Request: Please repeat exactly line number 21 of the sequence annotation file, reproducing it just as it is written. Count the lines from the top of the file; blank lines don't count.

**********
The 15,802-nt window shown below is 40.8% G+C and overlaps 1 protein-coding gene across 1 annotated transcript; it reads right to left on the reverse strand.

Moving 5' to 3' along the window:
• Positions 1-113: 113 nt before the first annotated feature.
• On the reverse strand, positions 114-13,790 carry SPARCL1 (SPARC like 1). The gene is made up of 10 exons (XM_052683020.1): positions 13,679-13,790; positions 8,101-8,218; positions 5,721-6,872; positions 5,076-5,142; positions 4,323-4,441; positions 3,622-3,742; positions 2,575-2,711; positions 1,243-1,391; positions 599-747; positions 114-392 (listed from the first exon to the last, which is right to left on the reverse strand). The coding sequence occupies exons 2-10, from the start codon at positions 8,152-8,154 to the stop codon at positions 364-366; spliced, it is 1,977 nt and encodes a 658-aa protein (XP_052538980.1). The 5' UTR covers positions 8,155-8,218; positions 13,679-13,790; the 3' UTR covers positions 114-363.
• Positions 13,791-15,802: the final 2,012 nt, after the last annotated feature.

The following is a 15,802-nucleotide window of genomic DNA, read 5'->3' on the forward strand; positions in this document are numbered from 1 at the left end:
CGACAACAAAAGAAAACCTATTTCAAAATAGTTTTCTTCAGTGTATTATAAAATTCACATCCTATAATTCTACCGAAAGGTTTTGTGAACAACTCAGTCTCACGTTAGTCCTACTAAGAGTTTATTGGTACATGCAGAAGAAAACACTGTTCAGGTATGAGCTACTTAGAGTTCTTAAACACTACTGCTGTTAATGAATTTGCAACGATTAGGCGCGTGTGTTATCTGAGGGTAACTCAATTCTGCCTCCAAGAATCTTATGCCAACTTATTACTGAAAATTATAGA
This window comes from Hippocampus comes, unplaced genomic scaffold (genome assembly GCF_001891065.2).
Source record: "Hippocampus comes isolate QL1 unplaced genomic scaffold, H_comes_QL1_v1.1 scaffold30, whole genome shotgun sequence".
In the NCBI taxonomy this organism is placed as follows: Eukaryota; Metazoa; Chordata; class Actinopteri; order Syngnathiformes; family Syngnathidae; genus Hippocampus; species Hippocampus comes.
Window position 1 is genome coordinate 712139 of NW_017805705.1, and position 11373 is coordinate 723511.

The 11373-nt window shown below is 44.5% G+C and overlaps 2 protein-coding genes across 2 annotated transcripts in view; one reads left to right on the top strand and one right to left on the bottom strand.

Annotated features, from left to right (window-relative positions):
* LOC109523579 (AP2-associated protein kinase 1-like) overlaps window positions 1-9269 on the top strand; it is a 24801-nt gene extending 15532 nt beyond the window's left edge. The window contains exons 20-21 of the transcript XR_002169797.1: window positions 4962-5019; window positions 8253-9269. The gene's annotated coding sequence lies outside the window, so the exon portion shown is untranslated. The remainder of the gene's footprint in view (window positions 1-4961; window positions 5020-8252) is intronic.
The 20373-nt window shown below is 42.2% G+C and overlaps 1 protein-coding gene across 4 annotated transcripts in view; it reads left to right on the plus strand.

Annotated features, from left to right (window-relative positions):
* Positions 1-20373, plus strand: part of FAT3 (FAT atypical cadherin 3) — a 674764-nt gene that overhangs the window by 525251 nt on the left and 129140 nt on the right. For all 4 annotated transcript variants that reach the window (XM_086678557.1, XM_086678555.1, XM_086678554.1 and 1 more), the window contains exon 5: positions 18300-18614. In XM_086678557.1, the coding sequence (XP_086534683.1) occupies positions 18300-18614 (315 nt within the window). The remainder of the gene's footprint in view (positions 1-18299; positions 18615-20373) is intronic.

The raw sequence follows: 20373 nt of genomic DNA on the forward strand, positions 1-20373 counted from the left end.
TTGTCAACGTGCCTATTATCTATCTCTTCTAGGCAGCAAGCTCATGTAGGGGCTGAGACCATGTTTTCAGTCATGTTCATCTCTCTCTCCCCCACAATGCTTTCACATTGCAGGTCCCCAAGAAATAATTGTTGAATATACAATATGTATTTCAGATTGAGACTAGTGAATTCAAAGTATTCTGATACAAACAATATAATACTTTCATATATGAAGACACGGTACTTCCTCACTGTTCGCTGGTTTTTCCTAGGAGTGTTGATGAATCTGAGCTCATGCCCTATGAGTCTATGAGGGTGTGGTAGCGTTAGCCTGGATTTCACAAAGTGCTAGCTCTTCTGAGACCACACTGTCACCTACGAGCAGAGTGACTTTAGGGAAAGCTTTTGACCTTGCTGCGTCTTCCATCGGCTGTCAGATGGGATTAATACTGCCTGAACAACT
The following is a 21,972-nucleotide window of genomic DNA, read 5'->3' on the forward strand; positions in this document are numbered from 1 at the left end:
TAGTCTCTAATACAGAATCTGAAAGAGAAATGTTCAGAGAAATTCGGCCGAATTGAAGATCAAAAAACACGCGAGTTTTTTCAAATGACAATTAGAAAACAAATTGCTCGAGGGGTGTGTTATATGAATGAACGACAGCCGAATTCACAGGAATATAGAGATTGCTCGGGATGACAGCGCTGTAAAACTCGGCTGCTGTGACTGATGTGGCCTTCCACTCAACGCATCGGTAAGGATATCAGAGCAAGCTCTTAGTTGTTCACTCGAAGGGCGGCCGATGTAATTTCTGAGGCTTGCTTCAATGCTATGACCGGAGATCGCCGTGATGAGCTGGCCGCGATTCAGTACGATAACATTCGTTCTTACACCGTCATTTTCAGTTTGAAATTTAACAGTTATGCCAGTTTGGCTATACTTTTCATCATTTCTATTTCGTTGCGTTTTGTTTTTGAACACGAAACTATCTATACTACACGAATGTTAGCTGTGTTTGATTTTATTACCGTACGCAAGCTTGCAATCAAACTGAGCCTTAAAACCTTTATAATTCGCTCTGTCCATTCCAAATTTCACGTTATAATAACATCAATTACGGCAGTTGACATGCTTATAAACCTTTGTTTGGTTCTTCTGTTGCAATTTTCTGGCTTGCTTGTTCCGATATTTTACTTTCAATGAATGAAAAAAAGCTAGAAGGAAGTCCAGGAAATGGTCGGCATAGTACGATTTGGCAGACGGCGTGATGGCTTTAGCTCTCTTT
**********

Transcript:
TAGTCTCTAATACAGAATCTGAAAGAGAAATGTTCAGAGAAATTCGGCCGAATTGAAGATCAAAAAACACGCGAGTTTTTTCAAATGACAATTAGAAAACAAATTGCTCGAGGGGTGTGTTATATGAATGAACGACAGCCGAATTCACAGGAATATAGAGATTGCTCGGGATGACAGCGCTGTAAAACTCGGCTGCTGTGACTGATGTGGCCTTCCACTCAACGCATCGGTAAGGATATCAGAGCAAGCTCTTAGTTGTTCACTCGAAGGGCGGCCGATGTAATTTCTGAGGCTTGCTTCAATGCTATGACCGGAGATCGCCGTGATGAGCTGGCCGCGATTCAGTACGATAACATTCGTTCTTACACCGTCATTTTCAGTTTGAAATTTAACAGTTATGCCAGTTTGGCTATACTTTTCATCATTTCTATTTCGTTGCGTTTTGTTTTTGAACACGAAACTATCTATACTACACGAATGTTAGCTGTGTTTGATTTTATTACCGTACGCAAGCTTGCAATCAAACTGAGCCTTAAAACCTTTATAATTCGCTCTGTCCATTCCAAATTTCACGTTATAATAACATCAATTACGGCAGTTGACATGCTTATAAACCTTTGTTTGGTTCTTCTGTTGCAATTTTCTGGCTTGCTTGTTCCGATATTTTACTTTCAATGAATGAAAAAAAGCTAGAAGGAAGTCCAGGAAATGGTCGGCATAGTACGATTTGGCAGACGGCGTGATGGCTTTAGCTCTCTTT